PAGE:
Britain’s Death Squad

Last night’s Panorama investigation on the Military Reaction Force (MRF) was an important and revelatory insight into a little-known facet of the British ‘dirty war’ in Northern Ireland.  A secret unit that ‘did not exist on paper’,  the MRF carried out undercover surveillance and extra-judicial executions of IRA members, mostly in West Belfast,  in the early 70s before it was disbanded in 1973.

Such activities were not a revelation in themselves.  Various army units did the same kind of work, such as the Force Research Unit (FRU), but this was the first time the MRF’s existence was publicly admitted.   Presenter John Ware interviewed three of its members on camera, who coolly described how they roamed the streets of Belfast in unmarked cars, ‘taking out’ IRA members or ‘shooters’.

Ware’s interviewees were clearly hard, cold men, who years later had no regrets about having killed dozens of IRA ‘terrorists’, as they showed off their weapons with a faintly boyish twinkle in the eye.    Though one of them defined  ‘terrorists’ as ‘baby-killers’, their definition was clearly wide-ranging enough to include not just IRA ‘shooters’ and bombers,  but Republicans manning barricades in Catholic areas that were often manned by ordinary Catholics to protect their inhabitants from sectarian attacks.

The soldiers admitted to having regularly ‘blasted’ these barricades with machine-gun fire, regardless of whether the people they shot at were carrying weapons.   They also made it clear that were not interested in arresting IRA shooters,  even when they had the opportunity to do so.

Panorama also established that the MRF killed at least 12 civilians, who they wrongly suspected of being IRA.  None of the soldiers showed much concern about deaths that they clearly regarded as ‘collateral damage’.  Watching these men talk about their work as the British state’s executioners, it was difficult to avoid the conclusion that they regarded anyone in a particular Catholic area as a potential IRA sympathiser and therefore a worthy target.

Their actions also coincided with a similar campaign of ‘counter-terror’ by loyalist death squads who also patrolled the streets and frequently killed any Catholic they encountered, according to the principle ‘ any taig (Catholic) will do.  The Ulster Defense Association’s (UDA) magazine Combat once justified such actions on the grounds that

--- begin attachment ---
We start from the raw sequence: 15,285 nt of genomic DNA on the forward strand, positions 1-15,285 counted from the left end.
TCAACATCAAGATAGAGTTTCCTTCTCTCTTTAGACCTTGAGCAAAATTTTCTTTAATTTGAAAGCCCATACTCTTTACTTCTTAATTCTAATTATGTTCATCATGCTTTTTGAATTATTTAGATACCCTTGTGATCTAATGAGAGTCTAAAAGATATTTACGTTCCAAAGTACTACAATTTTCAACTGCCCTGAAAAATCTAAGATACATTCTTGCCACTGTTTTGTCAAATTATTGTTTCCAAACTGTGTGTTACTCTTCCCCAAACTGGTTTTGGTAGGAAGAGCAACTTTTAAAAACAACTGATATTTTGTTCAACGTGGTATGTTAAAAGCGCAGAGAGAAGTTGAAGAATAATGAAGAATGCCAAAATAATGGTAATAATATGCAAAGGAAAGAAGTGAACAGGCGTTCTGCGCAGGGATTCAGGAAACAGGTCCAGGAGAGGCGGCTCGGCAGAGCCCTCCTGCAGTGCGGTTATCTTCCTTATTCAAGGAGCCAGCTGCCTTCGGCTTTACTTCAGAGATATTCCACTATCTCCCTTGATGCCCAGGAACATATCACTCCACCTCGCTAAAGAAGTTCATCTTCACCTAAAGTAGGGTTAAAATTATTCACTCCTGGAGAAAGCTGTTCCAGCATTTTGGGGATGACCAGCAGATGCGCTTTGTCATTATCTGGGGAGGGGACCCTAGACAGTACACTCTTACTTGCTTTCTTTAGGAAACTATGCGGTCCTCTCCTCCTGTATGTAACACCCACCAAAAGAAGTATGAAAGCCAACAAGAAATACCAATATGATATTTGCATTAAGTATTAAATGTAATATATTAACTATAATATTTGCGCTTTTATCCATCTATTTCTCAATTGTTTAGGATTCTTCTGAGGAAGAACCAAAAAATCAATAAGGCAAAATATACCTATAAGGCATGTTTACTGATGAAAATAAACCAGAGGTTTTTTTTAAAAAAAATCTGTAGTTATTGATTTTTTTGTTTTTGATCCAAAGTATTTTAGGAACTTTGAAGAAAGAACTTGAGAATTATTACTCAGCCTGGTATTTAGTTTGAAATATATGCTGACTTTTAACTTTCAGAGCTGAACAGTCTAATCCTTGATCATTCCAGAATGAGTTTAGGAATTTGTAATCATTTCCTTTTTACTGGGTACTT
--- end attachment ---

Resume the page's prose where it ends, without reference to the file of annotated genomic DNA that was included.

‘ There is only one way to control an area or ghetto that harbours terrorists and insurgents and that is to reduce its population to fear by inflicting on them all the horror of terrorist warfare.’

British state involvement in loyalist death squad killings has never been fully clarified or investigated, despite occasional glimpses into such connections through the use of informers/double agents such as the UDA information chief Brian Nelson.  But the MRF veterans also justified their activities on the grounds that they were forced to become ‘like the terrorists’ in order to defeat them.

The programme  did really clarify whether the unit was ordered to kill its targets even when it could have arrested them, or whether its members simply took these decisions themselves.

But the MRF belongs to a well-established tradition of counterinsurgency or ‘counter-terrorist’ warfare, in which the state creates paramilitary groups or ‘death squads’ to kill ‘terrorists’ and ‘sympathizers’ whose existence it does not publicly acknowledge, that can be traced back to Vietnam and the Algerian War of Independence and the Latin American ‘national security states’ of the 1970s and 80s.

One of Ware’s interviewees responded indignantly to the suggestion that his unit functioned as a death squad, and insisted that its actions had ‘saved innocent lives’ – a response that did not address the civilians that the MRF killed.

One of the soldiers posed the question ‘ what would you have done’ as though the unit had little choice to do what it did.  There is another retrospective interpretation that can also be placed on its activities: that the MRF was itself an instrument of terror and violence that may have  intensified the conflict rather than reduced it, by bringing more recruits into the IRA’s ranks.

Given that the Troubles continued for more than  two decades after the unit was disbanded,  the MRF’s attempts to ‘out-terrorize the terrorists’ clearly failed, and despite the protestations of its members, it seems even clearer with hindsight than it was at the time, that complex conflicts that are rooted in politics and history, no matter how brutal,  cannot be resolved by allowing soldiers to act as judges and executioners.

 

 

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